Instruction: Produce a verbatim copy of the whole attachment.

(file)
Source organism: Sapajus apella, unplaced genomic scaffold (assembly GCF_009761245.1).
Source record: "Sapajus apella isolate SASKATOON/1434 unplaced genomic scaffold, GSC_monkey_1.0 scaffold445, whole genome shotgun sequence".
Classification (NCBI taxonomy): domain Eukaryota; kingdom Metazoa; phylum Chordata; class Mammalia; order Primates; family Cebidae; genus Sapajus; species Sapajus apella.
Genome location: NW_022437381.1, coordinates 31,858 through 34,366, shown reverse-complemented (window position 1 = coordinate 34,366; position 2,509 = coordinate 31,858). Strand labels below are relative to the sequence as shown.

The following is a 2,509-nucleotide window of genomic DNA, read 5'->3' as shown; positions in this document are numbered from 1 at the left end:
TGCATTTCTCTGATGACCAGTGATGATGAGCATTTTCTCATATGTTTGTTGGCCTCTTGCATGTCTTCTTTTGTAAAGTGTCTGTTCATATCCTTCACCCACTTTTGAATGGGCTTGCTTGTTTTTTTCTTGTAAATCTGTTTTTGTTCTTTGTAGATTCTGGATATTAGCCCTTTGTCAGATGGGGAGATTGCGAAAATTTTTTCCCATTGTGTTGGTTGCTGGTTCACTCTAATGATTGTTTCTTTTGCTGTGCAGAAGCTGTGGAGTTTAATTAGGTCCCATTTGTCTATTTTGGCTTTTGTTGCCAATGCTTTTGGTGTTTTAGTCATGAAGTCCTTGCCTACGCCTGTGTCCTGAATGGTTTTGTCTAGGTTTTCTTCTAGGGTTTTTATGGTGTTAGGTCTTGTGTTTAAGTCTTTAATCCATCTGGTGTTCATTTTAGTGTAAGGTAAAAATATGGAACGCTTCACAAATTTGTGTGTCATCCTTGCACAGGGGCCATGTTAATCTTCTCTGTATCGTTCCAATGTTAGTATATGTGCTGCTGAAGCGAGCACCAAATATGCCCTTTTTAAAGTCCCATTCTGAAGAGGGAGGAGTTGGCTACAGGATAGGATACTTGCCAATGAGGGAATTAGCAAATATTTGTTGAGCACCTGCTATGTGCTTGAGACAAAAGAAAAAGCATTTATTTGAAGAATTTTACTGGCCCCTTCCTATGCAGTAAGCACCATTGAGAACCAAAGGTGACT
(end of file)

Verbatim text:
Source organism: Sapajus apella, unplaced genomic scaffold (assembly GCF_009761245.1).
Source record: "Sapajus apella isolate SASKATOON/1434 unplaced genomic scaffold, GSC_monkey_1.0 scaffold445, whole genome shotgun sequence".
Classification (NCBI taxonomy): domain Eukaryota; kingdom Metazoa; phylum Chordata; class Mammalia; order Primates; family Cebidae; genus Sapajus; species Sapajus apella.
Genome location: NW_022437381.1, coordinates 31,858 through 34,366, shown reverse-complemented (window position 1 = coordinate 34,366; position 2,509 = coordinate 31,858). Strand labels below are relative to the sequence as shown.

The following is a 2,509-nucleotide window of genomic DNA, read 5'->3' as shown; positions in this document are numbered from 1 at the left end:
TGCATTTCTCTGATGACCAGTGATGATGAGCATTTTCTCATATGTTTGTTGGCCTCTTGCATGTCTTCTTTTGTAAAGTGTCTGTTCATATCCTTCACCCACTTTTGAATGGGCTTGCTTGTTTTTTTCTTGTAAATCTGTTTTTGTTCTTTGTAGATTCTGGATATTAGCCCTTTGTCAGATGGGGAGATTGCGAAAATTTTTTCCCATTGTGTTGGTTGCTGGTTCACTCTAATGATTGTTTCTTTTGCTGTGCAGAAGCTGTGGAGTTTAATTAGGTCCCATTTGTCTATTTTGGCTTTTGTTGCCAATGCTTTTGGTGTTTTAGTCATGAAGTCCTTGCCTACGCCTGTGTCCTGAATGGTTTTGTCTAGGTTTTCTTCTAGGGTTTTTATGGTGTTAGGTCTTGTGTTTAAGTCTTTAATCCATCTGGTGTTCATTTTAGTGTAAGGTAAAAATATGGAACGCTTCACAAATTTGTGTGTCATCCTTGCACAGGGGCCATGTTAATCTTCTCTGTATCGTTCCAATGTTAGTATATGTGCTGCTGAAGCGAGCACCAAATATGCCCTTTTTAAAGTCCCATTCTGAAGAGGGAGGAGTTGGCTACAGGATAGGATACTTGCCAATGAGGGAATTAGCAAATATTTGTTGAGCACCTGCTATGTGCTTGAGACAAAAGAAAAAGCATTTATTTGAAGAATTTTACTGGCCCCTTCCTATGCAGTAAGCACCATTGAGAACCAAAGGTGACT